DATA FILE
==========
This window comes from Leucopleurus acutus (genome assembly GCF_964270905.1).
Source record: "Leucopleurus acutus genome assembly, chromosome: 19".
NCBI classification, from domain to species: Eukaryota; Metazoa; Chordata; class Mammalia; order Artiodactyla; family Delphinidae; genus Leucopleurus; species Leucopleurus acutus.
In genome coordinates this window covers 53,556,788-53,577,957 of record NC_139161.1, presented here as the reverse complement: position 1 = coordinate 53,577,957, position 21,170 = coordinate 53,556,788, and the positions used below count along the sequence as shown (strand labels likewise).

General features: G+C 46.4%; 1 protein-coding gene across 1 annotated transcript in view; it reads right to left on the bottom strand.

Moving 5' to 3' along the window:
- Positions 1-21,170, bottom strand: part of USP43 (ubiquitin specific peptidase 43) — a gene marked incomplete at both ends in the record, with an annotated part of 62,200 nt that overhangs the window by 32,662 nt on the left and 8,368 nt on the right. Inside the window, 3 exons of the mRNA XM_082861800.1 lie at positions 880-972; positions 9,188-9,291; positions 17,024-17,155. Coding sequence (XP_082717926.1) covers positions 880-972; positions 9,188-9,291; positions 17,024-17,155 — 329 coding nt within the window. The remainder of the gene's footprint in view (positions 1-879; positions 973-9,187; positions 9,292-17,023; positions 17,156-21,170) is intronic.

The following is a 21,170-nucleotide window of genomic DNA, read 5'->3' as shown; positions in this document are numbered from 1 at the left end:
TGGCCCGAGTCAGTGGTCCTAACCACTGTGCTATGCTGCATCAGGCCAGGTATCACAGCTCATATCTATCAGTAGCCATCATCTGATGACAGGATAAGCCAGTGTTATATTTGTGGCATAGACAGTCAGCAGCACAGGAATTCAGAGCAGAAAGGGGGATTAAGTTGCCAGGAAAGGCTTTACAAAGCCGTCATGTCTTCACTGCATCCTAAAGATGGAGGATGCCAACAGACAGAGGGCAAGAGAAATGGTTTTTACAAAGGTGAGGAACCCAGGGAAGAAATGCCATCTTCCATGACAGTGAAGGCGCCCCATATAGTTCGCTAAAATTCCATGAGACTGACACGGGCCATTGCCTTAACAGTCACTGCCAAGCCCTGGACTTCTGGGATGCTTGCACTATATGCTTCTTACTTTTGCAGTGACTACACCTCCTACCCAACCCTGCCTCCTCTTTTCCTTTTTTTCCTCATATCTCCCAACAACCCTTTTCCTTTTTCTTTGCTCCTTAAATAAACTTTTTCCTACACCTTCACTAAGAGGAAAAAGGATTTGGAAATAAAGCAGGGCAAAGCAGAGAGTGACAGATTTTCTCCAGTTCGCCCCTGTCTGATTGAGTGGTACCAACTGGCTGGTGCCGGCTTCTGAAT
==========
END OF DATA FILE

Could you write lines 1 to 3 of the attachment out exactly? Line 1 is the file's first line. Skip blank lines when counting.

This window comes from Leucopleurus acutus (genome assembly GCF_964270905.1).
Source record: "Leucopleurus acutus genome assembly, chromosome: 19".
NCBI classification, from domain to species: Eukaryota; Metazoa; Chordata; class Mammalia; order Artiodactyla; family Delphinidae; genus Leucopleurus; species Leucopleurus acutus.